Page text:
How to determine executive compensation remains a hot issue, with a recent Institutional Shareholder Services survey showing executive pay is the top governance issue for institutional investors. Meanwhile, a research paper from the University of Delaware’s John L. Weinberg Center for Corporate Governance has focused debate on the standard practice of benchmarking CEO compensation by looking at a group of similar companies, which it argues leads to escalating pay levels.
Charles Elson, chair of the Weinberg Center and co-author of the study, says selecting the companies to include in a peer group invites manipulation of the results, while the fact that compensation is typically set at the 50th, 70th or 90th percentile level found in the peer group “leads to a ratcheting up of all CEO salaries.”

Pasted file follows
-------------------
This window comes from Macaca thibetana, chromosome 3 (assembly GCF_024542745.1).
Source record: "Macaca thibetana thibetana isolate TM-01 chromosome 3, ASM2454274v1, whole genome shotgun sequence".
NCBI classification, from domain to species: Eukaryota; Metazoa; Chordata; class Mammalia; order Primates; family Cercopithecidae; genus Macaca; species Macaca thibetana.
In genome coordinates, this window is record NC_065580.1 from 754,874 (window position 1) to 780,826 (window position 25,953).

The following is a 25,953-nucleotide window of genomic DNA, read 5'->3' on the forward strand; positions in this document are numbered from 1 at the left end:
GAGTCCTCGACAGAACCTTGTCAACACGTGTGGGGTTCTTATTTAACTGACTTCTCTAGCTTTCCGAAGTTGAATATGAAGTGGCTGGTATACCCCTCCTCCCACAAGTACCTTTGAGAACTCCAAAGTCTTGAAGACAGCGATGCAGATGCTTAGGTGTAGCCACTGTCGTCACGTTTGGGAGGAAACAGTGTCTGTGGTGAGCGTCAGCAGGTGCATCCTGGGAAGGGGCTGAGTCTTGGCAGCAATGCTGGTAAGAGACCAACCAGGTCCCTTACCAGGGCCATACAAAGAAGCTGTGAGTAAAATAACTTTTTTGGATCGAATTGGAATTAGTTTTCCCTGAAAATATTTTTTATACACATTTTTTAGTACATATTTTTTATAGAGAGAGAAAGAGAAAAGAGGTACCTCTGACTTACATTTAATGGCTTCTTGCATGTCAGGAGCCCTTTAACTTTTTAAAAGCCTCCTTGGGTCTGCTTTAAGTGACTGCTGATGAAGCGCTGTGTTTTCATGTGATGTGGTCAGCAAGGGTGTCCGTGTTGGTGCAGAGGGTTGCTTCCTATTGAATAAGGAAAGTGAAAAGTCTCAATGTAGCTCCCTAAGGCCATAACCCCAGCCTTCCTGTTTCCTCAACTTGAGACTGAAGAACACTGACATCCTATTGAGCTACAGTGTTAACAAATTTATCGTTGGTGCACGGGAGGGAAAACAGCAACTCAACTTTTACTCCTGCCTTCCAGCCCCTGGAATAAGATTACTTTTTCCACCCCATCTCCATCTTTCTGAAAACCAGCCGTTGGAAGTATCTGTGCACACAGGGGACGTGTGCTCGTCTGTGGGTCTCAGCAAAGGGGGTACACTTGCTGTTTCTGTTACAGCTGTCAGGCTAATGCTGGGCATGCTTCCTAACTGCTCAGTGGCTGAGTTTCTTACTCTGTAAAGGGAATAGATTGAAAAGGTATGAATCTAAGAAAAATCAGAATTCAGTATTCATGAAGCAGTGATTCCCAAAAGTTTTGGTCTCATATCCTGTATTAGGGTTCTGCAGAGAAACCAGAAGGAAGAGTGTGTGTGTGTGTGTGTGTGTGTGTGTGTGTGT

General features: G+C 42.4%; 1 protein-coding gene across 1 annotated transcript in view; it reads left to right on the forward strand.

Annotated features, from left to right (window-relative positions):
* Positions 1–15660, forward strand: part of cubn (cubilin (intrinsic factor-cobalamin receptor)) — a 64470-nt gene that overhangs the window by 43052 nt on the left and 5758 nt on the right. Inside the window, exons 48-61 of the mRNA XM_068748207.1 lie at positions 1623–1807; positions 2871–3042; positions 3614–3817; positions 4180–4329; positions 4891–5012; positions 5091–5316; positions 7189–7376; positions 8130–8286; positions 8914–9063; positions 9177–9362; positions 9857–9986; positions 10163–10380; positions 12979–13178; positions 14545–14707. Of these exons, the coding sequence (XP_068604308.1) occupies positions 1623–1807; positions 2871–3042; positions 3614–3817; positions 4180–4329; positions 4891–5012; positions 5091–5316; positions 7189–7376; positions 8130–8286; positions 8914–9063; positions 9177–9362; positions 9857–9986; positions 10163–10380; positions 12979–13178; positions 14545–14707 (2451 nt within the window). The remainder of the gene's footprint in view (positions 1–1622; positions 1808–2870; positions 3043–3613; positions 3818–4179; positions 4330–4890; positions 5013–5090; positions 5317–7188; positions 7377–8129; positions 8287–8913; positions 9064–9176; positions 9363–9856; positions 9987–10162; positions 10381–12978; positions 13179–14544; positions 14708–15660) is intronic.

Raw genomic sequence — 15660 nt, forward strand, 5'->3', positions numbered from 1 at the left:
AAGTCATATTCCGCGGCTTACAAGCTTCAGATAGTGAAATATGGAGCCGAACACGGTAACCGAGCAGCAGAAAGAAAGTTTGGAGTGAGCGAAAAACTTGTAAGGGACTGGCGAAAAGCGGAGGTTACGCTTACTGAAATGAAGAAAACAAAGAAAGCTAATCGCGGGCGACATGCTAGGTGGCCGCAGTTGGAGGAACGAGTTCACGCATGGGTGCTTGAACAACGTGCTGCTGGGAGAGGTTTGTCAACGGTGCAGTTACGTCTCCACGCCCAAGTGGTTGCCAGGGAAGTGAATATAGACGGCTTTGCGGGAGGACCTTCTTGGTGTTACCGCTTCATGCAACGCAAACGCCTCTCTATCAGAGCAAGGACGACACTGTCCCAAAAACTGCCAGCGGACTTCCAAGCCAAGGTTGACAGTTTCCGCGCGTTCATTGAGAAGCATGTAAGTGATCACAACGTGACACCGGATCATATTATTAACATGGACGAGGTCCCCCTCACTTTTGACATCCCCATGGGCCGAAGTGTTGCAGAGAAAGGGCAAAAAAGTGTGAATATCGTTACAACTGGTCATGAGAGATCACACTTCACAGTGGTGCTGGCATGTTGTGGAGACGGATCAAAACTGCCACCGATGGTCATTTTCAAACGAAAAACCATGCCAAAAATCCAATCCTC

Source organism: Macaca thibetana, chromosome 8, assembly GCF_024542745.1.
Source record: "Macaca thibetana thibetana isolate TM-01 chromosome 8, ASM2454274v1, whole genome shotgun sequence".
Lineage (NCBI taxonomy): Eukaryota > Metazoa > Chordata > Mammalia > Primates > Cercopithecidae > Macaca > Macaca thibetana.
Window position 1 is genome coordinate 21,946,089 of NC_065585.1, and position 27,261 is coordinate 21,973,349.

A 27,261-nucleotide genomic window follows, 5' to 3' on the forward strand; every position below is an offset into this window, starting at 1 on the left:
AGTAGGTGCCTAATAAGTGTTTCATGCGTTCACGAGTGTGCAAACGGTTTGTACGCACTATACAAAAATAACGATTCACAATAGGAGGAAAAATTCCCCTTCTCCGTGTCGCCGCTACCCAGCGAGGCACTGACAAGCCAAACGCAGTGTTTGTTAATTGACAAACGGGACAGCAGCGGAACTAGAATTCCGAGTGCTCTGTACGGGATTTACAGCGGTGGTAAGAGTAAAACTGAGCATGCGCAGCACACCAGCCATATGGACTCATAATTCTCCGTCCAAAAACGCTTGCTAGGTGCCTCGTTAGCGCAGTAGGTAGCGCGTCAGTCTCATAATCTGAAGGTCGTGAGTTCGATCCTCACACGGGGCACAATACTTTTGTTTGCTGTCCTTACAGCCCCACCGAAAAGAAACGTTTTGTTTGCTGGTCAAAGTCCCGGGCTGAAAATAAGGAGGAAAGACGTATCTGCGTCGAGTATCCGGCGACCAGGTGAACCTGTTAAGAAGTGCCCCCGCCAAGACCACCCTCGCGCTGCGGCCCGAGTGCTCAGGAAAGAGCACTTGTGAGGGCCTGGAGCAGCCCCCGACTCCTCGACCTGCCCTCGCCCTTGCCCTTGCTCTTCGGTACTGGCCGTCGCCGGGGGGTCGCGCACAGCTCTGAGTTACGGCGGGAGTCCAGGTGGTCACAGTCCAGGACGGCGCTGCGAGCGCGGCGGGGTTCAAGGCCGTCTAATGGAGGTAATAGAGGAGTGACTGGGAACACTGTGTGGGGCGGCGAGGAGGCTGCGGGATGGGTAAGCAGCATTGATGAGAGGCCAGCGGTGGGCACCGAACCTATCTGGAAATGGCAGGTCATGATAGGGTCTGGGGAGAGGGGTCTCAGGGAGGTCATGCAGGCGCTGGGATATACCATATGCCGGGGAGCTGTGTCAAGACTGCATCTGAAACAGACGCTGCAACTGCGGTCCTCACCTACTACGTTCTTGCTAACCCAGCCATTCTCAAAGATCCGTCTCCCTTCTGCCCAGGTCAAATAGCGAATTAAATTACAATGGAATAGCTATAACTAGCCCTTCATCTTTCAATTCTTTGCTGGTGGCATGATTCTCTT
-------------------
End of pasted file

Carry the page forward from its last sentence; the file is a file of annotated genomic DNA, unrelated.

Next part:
Todd Lippincott, managing director for executive compensation in the Americas for Towers Watson, agrees that CEO skills are not readily transferrable and says this weakens the case for peer group benchmarking. But he argues that Elson and Ferrere overstate the extent to which corporate boards rely on such benchmarking.
“We find that companies use peer groups as one data point—an important data point for sure, but not the only one,” he says. “In many cases they’ll use multiple peer groups—a narrow one of like-sized competitors and a broader one. They also consider the state of the economy, overall employee compensation in the company and finally, performance.”